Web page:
Making a Multi-Block Linocut

A multi-block linocut uses more than one piece of lino to create a layered image. Usually, each block is inked with a separate colour. Where the colours overlap, another colour can be achieved.

Multi-block linocuts allow you to partially print an edition and create complete test prints as you can go back to each block to print more. This is one of the advantages of using the multi-block method rather than a reduction linocut (where just one block is used and carved away between layers). Another advantage of multi-block over reduction linocut is the freedom you have when choosing colours: not all the layers have to be printed over the top of the previous colour and so cleaner and more contrasted colours can be used.

Multi-block linocuts can be tricky as each block must be cut accurately in order for the layers to register well.

To begin our multi-block linocut, we need an accurate drawing cut to the same size as the lino. Here, we decide which area will be which colour and where they will overlap. This print consists of a cyan and a magenta layer. Try to choose two pieces of lino that are as close in size as possible. If the two blocks vary in size slightly, pick a corner from which to register the drawing. Remember this corner for later.

Use the drawing to transfer the design onto each block. Place red carbon paper onto the block and, with the drawing on top, draw over the design. It is important that this drawing is accurate so it is a good idea to use masking tape to secure the drawing to the block whilst you are drawing.

We want our umbrella to print from each block so it is being left uncarved on both blocks. The backgrounds need to be cut away from both blocks. We are using a large shallow U tool to carve the background from the magenta block (the top block in the picture below). We are using a shallow U tool to carve the background away from our cyan block. We want some of this cyan background to pick up ink and print like rain.

The coat of our figure is being printed in magenta so it is cut away from our cyan block and left uncarved on the magenta block. The spines of the umbrella are cut away from the magenta block.

We are adding a little pattern to our umbrella on the cyan block. A small U tool can be used to create little half-moon shapes by digging the end of the tool into the lino and flicking up with the tool to snap off the piece. This technique only works with traditional lino as softcuts and vinyl will not snap.

When the blocks are cut, we can prepare our registration board. We are using Ternes Burton pins and tabs to make sure our paper goes down in exactly the same place each time. Place a piece of the printing paper onto a board. Place a pair of Ternes Burton pins above and snap a tab onto each one. The bottom half of each tab should overlap the paper.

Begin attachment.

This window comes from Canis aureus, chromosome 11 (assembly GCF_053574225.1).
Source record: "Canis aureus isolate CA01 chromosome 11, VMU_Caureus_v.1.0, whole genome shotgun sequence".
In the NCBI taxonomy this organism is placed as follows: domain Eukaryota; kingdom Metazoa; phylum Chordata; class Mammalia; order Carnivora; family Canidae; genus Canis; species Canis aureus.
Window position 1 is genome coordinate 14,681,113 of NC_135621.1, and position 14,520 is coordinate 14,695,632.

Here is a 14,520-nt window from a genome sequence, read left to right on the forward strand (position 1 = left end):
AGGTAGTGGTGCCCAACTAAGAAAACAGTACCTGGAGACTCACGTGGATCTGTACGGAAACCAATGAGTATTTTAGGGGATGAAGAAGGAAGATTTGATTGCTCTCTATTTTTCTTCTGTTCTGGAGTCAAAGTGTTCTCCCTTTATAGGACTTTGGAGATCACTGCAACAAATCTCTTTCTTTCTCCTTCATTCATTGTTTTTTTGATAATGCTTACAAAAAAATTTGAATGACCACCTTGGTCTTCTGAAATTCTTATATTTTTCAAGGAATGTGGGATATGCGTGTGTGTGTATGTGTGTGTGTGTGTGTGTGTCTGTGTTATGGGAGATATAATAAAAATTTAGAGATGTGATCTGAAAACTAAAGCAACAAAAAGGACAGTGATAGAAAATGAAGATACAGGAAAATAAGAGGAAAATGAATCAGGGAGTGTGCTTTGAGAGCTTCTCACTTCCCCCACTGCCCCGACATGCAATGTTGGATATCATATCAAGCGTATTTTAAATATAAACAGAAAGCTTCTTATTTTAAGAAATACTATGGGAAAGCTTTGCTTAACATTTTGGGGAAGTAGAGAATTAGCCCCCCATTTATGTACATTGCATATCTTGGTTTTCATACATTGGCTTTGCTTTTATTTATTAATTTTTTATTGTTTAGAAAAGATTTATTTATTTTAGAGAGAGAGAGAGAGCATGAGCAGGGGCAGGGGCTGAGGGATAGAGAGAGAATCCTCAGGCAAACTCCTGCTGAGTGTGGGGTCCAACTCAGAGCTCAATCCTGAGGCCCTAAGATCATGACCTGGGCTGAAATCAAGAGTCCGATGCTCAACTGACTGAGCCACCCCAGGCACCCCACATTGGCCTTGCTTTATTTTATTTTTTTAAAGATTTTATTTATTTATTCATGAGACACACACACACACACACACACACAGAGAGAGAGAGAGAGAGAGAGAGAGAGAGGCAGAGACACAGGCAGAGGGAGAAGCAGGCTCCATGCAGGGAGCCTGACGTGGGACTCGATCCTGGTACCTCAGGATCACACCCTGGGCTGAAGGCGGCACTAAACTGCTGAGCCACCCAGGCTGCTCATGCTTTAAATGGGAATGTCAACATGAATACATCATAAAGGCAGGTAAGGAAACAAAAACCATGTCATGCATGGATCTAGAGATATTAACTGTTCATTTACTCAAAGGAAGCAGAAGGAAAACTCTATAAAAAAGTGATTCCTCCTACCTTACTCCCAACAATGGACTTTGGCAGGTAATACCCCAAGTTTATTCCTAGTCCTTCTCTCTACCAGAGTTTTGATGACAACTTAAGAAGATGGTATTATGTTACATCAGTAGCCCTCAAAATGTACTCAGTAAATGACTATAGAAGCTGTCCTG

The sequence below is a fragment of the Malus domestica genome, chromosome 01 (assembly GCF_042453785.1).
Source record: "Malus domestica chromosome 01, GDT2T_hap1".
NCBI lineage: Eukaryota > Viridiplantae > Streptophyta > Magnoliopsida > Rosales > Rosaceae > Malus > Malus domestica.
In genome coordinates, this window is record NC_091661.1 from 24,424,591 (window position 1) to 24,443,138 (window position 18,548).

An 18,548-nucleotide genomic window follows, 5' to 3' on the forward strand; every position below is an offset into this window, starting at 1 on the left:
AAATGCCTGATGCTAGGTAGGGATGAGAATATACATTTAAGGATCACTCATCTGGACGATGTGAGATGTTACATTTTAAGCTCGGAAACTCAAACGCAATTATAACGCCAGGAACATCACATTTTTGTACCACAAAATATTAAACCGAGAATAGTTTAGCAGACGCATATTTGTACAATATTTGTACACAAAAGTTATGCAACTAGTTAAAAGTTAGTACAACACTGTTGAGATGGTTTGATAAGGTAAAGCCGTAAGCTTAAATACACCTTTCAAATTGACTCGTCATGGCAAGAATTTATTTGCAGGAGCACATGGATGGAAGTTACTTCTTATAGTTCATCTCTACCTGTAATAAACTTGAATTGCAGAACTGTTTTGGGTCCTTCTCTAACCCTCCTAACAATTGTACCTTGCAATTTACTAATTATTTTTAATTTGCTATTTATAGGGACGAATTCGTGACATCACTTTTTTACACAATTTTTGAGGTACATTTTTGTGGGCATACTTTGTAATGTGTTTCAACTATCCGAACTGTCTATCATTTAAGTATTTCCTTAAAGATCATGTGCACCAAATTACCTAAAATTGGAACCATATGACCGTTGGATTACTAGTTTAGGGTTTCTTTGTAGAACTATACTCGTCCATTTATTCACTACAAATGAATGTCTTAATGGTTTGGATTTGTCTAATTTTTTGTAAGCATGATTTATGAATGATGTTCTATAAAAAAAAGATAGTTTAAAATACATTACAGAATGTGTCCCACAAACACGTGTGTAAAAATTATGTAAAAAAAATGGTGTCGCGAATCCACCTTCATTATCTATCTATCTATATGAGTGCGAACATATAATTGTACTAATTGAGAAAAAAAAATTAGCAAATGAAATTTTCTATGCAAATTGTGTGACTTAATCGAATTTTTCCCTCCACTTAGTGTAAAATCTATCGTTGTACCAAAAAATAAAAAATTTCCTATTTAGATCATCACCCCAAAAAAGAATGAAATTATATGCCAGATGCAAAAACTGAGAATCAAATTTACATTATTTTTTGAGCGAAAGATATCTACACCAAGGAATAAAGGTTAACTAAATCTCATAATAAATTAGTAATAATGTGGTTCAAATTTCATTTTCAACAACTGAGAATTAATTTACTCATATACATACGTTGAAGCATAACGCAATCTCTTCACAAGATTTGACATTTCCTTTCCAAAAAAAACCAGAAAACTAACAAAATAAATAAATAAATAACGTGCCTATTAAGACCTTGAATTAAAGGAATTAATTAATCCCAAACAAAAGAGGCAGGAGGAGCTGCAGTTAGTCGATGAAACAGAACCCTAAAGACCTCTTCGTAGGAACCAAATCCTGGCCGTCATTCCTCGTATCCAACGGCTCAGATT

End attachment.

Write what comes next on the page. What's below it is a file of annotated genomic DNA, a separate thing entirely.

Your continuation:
Use parcel tape to secure the pins to the board. Use masking tape to stick the two tabs onto the back of the piece of paper. It is useful to draw around your print paper whilst it is in position: this will help us to position our lino in the middle later.

Place each piece of paper down on the board, snap a new pair of tabs onto the pins and masking tape them to the back of the paper. Do this for your whole edition (although with a multi-block linocut you can always go back and add more prints later).

Place one of the lino blocks onto the board. Use your pencil marks to help to position it straight and in the centre.

Use strips of mount board to create raised edges in which the blocks can be positioned. You can choose to create corners, as in the image below, or place one piece in the centre of each edge. Secure firmly with masking tape.

If your lino blocks vary very slightly in size, make sure they both fit into the slot. Mark the corner to which you registered the drawing on your blocks. When you place the blocks in the slot you’ll want to make sure they’re all hard up against this corner.

Our cyan block is being printed first. We are using Caligo Safewash Inks in Process Cyan mixed with a little extender. Roll out an even square of ink the same dimensions as the width of the roller.

Roll the ink onto the block and place it into the slot on the board. Make a note of which way up it goes: the top of our print is on the right.

Click the tabs on one of your pieces of printing paper onto the pins and, starting from the pinned end, gently lower the paper onto the block.

Put the whole board through a press (you may want to protect any blankets from the pins with a few sheets of newsprint as, although the pins are slightly lower than the lino, if the press is too tight they could mark them). Alternatively, cover the back of the paper with a sheet of greaseproof paper and hand burnish with a baren.

Repeat the inking and printing steps for each of the prepared pieces of paper. As this is a multi-block linocut, you can always go back and print more of layer 1 if you need to.

Our second block will be printed in Caligo Safewash Process Magenta Ink mixed with a little extender to make it a little more translucent.

We do not want any of our background to print in this colour so any ink that was picked up has been wiped away.

Place the second block into the slot on the board making sure it is in the same orientation as the first block.

Place the tabs of the paper onto the pins and gently lower it onto the inked block. Take the print through a press or hand burnish, as before.

Where our cyan and magenta layers have overlapped we have a purple umbrella. The patterned cuts on the cyan layer let the magenta show. The cuts on the spokes on the magenta layer allow cyan spokes to show through.

For this project you will need: